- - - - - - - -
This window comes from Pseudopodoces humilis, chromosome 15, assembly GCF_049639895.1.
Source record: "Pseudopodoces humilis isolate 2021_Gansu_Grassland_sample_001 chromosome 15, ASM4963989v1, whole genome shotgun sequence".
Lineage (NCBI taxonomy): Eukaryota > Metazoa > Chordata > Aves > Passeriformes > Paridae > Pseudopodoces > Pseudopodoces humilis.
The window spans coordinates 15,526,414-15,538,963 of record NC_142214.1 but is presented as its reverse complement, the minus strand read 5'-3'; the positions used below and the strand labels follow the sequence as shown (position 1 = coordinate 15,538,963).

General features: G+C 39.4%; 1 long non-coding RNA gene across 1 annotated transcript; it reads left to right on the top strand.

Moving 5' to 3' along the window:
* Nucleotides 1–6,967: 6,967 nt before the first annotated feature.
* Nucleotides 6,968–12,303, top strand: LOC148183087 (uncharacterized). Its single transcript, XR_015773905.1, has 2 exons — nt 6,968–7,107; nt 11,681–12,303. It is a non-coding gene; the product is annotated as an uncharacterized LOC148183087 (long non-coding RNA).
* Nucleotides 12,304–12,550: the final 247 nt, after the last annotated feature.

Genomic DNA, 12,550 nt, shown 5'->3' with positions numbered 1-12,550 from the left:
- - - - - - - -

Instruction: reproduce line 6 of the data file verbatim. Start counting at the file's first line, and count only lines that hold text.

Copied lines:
Moving 5' to 3' along the window: